Yeah.. your right about that (sigh) but I thought they had a douopoly going with MA

>The source your provided is credit card lobbyists site funded by VISA, AMEX Mastcard , JP Morgan and several other of their member mega banks. They aren't exactly unbiased.

Yeah but my quotes were from WSJ,TMF and USA Today.

>Both probably don't have my best interests purely at heart, but given that retailers still face brutal competition I think they are more likely to pass savings onto consumers than banks are.

Tasty, that was my point Visa is not a financial yet there being penalized for the actions of banks.

>You can't tell me credit card companies are the "friends" of the consumer when they have encouraged huge overspending at basically usurious interest rates for decades all the while driving up prices for consumers at retailers.

No I can't tell you that but I do Know the banks set those rates

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#5) On August 29, 2010 at 12:37 AM, dpdoor (30.04) wrote:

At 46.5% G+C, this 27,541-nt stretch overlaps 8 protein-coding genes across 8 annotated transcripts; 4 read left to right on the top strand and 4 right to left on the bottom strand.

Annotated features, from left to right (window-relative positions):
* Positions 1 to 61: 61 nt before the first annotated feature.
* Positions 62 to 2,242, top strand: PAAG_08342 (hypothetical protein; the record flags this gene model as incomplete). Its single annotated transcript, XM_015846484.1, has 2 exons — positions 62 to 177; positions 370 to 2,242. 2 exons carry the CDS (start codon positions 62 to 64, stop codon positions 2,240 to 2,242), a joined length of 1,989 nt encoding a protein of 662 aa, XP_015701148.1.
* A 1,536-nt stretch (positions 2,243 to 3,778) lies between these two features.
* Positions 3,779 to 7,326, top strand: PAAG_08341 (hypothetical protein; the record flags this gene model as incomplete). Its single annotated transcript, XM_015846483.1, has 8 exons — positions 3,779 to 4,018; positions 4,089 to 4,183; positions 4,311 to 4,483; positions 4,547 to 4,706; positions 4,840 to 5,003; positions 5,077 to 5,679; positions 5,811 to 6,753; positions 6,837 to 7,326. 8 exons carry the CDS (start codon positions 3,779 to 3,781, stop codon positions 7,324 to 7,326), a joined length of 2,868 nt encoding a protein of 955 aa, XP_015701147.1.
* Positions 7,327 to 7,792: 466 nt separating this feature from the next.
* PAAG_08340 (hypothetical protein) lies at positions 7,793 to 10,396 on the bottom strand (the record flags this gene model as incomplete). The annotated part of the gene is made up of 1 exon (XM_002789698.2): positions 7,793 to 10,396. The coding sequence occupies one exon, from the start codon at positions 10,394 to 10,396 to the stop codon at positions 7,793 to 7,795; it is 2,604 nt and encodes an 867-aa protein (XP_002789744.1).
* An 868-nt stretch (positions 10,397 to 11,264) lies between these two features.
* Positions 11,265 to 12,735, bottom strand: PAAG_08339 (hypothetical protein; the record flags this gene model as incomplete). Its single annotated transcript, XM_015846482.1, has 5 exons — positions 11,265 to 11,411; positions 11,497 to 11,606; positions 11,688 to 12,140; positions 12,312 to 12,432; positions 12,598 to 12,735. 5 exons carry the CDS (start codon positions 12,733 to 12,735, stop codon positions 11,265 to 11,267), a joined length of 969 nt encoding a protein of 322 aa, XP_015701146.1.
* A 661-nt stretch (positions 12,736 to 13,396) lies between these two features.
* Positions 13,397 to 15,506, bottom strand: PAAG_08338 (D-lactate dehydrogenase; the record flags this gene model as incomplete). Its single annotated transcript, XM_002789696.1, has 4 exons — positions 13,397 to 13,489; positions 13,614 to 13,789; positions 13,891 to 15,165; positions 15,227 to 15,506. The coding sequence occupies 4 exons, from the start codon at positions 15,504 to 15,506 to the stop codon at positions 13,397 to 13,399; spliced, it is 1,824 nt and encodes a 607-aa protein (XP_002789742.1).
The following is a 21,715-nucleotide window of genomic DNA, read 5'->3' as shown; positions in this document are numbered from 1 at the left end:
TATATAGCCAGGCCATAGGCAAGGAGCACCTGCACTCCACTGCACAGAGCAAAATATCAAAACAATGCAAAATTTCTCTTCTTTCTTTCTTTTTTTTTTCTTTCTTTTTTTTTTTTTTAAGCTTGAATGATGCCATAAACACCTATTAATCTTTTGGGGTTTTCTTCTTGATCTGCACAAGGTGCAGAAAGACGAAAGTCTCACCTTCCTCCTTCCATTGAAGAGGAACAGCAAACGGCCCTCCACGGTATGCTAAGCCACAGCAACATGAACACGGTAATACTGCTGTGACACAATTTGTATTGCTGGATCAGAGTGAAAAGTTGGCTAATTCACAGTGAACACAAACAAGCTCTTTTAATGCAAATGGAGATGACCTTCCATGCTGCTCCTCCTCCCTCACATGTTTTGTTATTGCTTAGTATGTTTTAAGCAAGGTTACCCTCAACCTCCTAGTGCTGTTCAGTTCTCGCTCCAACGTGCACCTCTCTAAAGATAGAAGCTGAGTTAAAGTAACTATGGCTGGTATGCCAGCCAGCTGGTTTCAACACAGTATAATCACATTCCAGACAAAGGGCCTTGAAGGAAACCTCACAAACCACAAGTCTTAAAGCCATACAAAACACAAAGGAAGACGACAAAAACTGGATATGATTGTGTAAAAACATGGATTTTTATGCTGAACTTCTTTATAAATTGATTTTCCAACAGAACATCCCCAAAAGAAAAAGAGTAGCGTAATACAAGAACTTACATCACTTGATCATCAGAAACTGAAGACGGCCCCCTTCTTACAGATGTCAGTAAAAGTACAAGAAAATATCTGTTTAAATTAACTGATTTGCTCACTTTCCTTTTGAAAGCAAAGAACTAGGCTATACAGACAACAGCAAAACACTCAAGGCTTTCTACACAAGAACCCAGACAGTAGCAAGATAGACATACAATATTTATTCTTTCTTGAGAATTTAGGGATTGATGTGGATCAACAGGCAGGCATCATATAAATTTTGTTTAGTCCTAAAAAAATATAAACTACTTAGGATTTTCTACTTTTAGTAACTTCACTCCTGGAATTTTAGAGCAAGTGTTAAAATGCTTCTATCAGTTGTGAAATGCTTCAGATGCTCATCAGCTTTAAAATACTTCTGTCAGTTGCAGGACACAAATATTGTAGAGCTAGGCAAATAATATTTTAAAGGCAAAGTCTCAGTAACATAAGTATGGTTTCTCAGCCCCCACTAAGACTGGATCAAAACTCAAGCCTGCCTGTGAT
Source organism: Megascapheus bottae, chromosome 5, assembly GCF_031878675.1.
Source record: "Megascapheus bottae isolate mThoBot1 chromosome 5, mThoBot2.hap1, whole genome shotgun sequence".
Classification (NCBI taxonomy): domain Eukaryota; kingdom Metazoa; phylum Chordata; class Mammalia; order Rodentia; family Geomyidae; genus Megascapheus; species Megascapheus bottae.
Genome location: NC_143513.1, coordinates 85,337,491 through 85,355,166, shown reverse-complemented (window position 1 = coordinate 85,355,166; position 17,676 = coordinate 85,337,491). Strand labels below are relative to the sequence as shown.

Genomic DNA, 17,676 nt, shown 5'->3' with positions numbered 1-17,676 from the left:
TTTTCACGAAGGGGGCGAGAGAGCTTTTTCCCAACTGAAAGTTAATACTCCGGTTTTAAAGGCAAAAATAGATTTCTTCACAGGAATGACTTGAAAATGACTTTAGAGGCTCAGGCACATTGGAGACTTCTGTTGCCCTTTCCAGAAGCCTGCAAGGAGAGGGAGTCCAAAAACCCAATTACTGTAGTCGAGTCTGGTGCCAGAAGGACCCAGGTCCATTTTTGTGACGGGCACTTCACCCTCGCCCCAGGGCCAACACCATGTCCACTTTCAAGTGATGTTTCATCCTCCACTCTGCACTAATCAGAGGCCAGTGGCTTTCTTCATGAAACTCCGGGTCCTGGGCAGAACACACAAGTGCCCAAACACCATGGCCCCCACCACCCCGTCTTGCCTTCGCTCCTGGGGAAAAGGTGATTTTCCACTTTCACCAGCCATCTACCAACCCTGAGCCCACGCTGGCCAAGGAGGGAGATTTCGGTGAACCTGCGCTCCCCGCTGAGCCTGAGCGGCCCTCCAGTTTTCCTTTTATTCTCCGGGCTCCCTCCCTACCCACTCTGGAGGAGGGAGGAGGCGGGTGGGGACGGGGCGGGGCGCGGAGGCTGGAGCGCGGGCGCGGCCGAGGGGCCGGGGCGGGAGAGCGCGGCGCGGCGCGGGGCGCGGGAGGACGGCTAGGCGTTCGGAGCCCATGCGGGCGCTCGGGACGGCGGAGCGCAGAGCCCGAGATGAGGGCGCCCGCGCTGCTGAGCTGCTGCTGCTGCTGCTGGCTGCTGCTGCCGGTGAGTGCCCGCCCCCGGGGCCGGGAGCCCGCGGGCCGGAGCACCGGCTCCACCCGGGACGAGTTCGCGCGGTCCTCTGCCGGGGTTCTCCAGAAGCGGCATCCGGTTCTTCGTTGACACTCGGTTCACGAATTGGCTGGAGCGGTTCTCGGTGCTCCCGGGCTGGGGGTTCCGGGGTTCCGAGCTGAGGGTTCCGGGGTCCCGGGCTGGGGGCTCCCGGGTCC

The consumer needs the breaks not the rich guys, compnies have money but no customers, Obama help the little guy! and I'm a retailer saying this!

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#6) On August 29, 2010 at 10:42 AM, HarryCarysGhost (99.75) wrote:

@dpdoor- as a retailer would you be passing along the savings to consumers if thats the case then...Okay I'm cool with that.

Wanted to add Visa and Mastercard get %1- %1.5 of the transaction. They do not make loans. If I've managed to get that point across then I'm a happy camper.

Like I said I'm a Visa shareholder so my opinion is definetly not unbiased. If the retailers will pass along savings to the little guy then fine. I'm just skeptical that they will.